For the heeling example: the primary change is in the handler’s hand position. The handler must lift their hand straight up away from the dog’s nose while still cupping the food; this requires that they move their whole forearm, wrist, and hand together, and not just flex the hand at the wrist to back it away from the dog. Additionally, the hand must be the right distance away to discourage jumping after the food, but still encourage the head up behavior. It must also be in the correct position so as not to turn the dog in or out, nor encourage him to forge or lag.


The dog won’t always get it right at the start. Or he may try other alternatives instead of the one we want. The handler needs to be mentally prepared for this, as well as be prepared for a small drop in performance as the dog learns and adjusts to the new expectations. This is not the time to correct the dog – he doesn’t know what he’s being corrected for. It is a time to show the dog what we want, and help him get it right.

The handler may have an idea of some problems that may arise with the transition, and can brainstorm how they will handle it. Or they may not, in which case watching or talking with more experienced handlers can help the new handler troubleshoot some of these problems. Yet, much of it will be handled as it pops up suddenly, requiring the handler to think on their feet and simply adjust as they go along.

In the heeling example, common problems during the ‘lifting the hand’ stage include: dog bouncing in the heel position, dog dropping its head to sniff for dropped food, dog lowering its head as soon as the hand is gone.

For these problems, all the handler needs is a little patience and some adjustments to their own actions or position, adjustments that are often made as the behavior is happening. Some possible suggestions (and by all means not nearly ALL the possible suggestions):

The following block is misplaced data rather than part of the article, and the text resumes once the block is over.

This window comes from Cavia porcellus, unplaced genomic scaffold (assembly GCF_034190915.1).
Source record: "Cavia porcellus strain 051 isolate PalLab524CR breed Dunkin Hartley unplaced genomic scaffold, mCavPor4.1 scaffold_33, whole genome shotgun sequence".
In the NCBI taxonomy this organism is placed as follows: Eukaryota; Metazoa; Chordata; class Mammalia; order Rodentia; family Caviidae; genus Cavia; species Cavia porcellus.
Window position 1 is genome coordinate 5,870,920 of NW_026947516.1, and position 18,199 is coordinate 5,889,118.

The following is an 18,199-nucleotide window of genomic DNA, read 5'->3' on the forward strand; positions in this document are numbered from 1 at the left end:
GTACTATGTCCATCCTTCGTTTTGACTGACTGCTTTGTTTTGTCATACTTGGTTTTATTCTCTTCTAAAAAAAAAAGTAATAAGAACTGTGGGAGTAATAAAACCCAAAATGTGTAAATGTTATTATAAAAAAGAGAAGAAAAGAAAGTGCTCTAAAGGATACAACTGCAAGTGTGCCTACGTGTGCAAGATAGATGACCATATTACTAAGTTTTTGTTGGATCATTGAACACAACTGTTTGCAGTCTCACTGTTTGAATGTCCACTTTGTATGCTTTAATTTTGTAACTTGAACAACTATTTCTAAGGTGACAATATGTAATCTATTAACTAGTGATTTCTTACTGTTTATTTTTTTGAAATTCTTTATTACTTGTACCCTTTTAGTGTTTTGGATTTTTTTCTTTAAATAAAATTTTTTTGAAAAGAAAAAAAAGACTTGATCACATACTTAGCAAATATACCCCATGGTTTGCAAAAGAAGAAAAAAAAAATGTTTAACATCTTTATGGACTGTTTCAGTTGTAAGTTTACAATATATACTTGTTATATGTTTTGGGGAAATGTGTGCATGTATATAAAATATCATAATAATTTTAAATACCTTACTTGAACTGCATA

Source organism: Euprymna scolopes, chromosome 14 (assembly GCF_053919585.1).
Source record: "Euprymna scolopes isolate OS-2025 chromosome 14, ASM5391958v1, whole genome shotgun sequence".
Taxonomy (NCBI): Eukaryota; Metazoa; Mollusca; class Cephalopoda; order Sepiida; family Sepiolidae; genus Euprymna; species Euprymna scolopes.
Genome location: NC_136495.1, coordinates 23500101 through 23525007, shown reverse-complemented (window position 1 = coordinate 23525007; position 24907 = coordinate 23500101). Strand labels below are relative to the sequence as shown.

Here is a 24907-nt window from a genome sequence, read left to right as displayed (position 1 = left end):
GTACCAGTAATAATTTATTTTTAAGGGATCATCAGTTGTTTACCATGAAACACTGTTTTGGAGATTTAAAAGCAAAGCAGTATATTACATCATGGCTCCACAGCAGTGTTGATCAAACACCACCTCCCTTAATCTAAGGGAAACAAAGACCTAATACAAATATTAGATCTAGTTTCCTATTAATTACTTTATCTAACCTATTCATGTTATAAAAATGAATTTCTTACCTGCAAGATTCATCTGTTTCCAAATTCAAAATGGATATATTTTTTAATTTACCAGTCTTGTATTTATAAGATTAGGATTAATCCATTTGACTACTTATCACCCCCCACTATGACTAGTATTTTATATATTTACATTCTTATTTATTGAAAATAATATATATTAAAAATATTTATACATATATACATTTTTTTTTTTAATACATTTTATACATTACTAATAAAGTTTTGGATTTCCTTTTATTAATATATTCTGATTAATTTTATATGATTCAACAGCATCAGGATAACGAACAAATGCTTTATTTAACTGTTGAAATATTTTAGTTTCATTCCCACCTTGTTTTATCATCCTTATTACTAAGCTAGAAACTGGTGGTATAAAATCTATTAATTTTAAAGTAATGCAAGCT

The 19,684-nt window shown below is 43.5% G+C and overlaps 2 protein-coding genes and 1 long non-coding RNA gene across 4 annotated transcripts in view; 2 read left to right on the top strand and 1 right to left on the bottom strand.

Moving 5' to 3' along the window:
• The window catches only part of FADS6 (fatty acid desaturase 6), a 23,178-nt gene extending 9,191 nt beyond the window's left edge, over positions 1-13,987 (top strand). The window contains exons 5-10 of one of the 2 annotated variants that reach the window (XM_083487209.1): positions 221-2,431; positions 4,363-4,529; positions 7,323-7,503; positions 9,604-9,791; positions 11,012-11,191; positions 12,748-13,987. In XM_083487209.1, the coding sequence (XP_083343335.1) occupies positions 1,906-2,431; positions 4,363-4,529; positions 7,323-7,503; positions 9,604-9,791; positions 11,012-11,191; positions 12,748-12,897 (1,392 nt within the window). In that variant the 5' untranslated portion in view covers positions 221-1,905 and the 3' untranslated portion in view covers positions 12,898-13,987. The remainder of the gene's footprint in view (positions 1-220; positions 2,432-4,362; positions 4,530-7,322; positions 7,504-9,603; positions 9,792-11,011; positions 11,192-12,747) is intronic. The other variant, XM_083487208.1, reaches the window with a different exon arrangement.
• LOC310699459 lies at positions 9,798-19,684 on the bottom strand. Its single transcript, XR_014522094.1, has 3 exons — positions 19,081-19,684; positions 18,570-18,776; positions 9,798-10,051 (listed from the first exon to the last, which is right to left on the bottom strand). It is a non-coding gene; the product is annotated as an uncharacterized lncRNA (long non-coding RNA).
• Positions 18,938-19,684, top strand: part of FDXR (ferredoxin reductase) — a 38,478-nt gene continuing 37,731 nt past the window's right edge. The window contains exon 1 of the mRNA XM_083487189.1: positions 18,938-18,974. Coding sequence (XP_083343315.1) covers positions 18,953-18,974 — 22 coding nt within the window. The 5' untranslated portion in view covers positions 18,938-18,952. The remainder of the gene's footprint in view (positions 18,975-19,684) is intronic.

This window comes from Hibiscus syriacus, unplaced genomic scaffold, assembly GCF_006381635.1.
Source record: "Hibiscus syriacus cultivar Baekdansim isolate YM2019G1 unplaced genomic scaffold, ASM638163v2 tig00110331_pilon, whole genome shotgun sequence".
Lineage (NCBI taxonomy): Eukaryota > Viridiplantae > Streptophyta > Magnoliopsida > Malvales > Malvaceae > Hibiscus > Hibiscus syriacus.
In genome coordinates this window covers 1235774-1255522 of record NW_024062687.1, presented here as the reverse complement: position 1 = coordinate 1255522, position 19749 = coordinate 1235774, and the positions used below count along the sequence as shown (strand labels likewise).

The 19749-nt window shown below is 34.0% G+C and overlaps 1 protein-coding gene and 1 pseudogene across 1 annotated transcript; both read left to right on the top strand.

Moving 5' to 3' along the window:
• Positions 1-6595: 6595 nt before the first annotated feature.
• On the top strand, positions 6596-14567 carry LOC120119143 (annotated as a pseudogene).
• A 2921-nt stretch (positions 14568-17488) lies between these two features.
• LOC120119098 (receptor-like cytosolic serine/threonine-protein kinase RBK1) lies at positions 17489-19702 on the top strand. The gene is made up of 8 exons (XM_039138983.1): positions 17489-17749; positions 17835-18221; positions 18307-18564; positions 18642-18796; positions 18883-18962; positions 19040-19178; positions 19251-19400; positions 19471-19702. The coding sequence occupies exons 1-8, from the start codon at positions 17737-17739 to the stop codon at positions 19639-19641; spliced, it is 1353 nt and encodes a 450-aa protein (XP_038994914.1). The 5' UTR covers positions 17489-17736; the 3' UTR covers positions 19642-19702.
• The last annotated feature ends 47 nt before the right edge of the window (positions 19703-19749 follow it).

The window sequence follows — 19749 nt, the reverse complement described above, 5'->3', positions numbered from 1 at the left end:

• Dog bouncing in heel position: adjust hand position, change the speed at which the hand raises, add a little bit of leash pressure to keep all four feet on the ground, adjust the handler’s pace faster or slower, look to mark and reward earlier before the dog bounces

  • Dog dropping head to sniff for food: smaller hand lift, lifting while showing that the food is still there

  • Lowering head as soon as hand is gone: dog may need more time pushing into the hand for food, the ‘lift’ may need to be smaller in size so the dog “reaches” for the food as the hand lifts away

Handling Confusion and Failure

If the dog is confused, or if the dog repeatedly fails, take a look at what you are asking him to do in the transition, and how. It may be that the dog needs a smaller transition, requiring the handler to break things down into smaller steps. Or the handler is unclear in their communication, or off in their timing, so the dog doesn’t quite understand what’s being asked. Don’t just correct the dog out of frustration. Help him get it right. Break the planned next step into another small step, or, reward progress toward the behavior you want to see. Sometimes we may need to reward the dog’s effort, or smaller increments in the right direction, to get the dog where we want to go. It depends on the level of difficulty of the transition, and what the dog shows in that step.

For example, if in the lifting of the hand, the dog repeatedly drops its head and looks for food, this isn’t the time to correct the dog. Experience may have taught him that the lifting hand means food has fallen on the ground (after all, we all drop food at some point or another, and lift our hand away to get more food!). In this case, he needs a little help to get it right: smaller hand lifts, or lifting while showing that the food is still in there, for example. Reward any step in the right direction.

Repeated failure or difficulty getting it right can also mean that the handler is trying to move forward before the dog has truly mastered the previous step. In this case, the handler needs to spend more time at the current step before starting to move up to the next one.

With these five steps, the handler has a basic road map for how to plan their transitions from one step to another within an exercise. What's the next step? What behavior do I want to see? What do I need to do with myself to get it? What do I do with this problem that comes up? And finally, what do I do if my dog is confused or fails? There will be trials and errors. There will be failure, but there will also be success. Enjoy the journey!